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Why do people engage in collective action? Revisiting the role of perceived effectiveness

By Matthew J. Hornsey, Leda Blackwood, Winnifred Louis, Kelly Fielding, Ken Mavor, Thomas Morton, Anne T. O'Brien, Karl-Erik Paasonen, Joanne K. Smith and Katherine M. White

Abstract

Research has shown limited support for the notion that perceived effectiveness of collective action is a predictor of intentions to engage in collective action. One reason may be that effectiveness has been in terms of whether the action will influence key decision makers. We argue that the effectiveness of collective action might be judged by other criteria, such as whether it influences third parties, builds an oppositional movement, and expresses values. Two hundred and thirty one attendees at a rally rated the effectiveness of the rally and their intentions to engage in future collective action. For those participants who were not members of an organization, intentions were linked to the perceived effectiveness of the rally in expressing values and influencing the public. For those who were members of an organization, intentions were linked only to the effectiveness of the rally in building an oppositional movement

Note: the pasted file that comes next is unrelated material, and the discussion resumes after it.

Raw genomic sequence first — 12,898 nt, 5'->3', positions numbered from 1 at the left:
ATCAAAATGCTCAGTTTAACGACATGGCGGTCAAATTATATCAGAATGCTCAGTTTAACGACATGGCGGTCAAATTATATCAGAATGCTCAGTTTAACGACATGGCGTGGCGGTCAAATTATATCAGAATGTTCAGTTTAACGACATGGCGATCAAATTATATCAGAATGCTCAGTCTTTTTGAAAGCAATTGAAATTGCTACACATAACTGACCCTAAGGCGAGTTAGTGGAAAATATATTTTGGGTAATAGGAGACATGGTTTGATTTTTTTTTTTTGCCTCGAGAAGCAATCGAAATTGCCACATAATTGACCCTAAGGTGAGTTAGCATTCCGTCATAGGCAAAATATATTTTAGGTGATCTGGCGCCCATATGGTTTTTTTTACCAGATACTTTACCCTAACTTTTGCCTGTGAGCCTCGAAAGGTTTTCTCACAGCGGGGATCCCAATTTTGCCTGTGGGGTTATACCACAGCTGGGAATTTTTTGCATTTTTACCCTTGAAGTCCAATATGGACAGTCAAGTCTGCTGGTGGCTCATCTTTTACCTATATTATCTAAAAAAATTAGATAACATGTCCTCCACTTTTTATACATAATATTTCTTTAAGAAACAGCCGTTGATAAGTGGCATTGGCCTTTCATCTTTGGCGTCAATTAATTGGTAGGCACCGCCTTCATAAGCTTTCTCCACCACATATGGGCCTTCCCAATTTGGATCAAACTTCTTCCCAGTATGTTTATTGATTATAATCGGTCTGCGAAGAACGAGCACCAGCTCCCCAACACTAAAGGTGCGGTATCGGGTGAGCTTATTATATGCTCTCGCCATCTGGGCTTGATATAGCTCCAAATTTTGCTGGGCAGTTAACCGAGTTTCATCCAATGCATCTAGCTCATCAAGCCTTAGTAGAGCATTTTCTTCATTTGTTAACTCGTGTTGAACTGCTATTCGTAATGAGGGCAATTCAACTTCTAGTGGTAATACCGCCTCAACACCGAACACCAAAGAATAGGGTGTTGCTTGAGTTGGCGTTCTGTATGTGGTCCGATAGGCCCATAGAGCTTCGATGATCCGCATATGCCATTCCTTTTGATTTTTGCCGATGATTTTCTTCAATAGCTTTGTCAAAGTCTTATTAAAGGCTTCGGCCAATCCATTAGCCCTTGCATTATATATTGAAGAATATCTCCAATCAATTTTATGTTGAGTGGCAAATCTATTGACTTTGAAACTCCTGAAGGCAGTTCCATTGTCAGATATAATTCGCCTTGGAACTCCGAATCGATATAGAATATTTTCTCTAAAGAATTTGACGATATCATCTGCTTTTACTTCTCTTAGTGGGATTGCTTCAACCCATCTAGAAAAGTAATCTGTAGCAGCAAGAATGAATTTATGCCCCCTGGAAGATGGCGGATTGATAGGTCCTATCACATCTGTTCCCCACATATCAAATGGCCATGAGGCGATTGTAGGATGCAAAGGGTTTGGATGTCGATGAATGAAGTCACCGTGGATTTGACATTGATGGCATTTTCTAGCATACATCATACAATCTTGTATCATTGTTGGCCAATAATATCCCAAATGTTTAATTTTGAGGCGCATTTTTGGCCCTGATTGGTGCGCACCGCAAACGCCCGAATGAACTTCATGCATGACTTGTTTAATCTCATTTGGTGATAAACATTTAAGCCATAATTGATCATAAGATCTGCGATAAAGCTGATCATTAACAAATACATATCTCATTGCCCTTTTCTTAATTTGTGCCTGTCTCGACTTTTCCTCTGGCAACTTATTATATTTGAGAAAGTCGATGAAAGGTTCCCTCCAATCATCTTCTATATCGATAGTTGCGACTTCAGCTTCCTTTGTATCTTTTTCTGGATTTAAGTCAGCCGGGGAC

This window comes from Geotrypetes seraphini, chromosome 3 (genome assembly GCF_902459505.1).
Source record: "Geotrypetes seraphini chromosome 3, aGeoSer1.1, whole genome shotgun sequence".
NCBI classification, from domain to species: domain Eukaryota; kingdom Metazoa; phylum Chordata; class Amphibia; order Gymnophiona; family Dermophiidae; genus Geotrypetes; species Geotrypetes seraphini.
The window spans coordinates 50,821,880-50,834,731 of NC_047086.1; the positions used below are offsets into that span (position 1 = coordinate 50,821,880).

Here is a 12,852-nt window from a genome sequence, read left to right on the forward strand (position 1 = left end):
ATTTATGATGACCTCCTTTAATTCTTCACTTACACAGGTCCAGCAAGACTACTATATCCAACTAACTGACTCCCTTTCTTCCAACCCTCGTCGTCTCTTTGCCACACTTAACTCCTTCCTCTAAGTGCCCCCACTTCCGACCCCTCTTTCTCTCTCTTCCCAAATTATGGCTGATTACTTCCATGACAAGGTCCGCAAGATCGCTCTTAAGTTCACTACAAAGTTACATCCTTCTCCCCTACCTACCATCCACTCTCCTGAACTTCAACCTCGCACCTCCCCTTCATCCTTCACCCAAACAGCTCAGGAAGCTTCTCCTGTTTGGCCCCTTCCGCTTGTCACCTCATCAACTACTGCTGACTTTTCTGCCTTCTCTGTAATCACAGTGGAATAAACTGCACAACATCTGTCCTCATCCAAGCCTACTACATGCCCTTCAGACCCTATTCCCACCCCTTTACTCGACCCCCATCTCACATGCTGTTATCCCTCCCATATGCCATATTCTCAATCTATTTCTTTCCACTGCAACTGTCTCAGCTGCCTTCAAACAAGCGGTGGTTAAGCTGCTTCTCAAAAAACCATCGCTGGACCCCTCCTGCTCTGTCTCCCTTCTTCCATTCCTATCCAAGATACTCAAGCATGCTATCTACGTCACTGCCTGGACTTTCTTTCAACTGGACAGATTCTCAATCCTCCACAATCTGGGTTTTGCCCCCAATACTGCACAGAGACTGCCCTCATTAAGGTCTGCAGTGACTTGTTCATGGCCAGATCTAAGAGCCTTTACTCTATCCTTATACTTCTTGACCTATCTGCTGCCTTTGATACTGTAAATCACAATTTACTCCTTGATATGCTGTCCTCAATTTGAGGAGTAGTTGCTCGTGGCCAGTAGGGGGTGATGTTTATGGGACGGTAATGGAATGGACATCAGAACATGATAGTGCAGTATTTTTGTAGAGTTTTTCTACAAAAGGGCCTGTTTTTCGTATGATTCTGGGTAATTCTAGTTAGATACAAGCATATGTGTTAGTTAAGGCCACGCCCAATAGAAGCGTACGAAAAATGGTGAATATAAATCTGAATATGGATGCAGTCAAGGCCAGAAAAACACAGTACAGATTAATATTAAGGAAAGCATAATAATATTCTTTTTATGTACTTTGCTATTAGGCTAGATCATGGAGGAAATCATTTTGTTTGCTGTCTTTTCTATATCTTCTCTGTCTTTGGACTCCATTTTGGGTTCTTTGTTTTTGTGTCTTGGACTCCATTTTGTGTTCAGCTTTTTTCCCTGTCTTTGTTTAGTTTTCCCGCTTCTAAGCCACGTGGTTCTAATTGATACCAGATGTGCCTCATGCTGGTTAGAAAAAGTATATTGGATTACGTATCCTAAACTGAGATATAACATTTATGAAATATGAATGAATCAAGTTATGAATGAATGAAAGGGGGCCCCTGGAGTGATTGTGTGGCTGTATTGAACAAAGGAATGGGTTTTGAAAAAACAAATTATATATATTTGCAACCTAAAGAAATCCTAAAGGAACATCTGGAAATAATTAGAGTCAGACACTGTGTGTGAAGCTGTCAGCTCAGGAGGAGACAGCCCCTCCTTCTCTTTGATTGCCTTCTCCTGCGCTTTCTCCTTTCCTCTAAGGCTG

Topics: 170113 Social and Community Psychology, collective action, effectiveness, intentions
Publisher: Blackwell Publishing
Year: 2006
DOI identifier: 10.1111/j.0021-9029.2006.00077.x
OAI identifier: oai:eprints.qut.edu.au:3815

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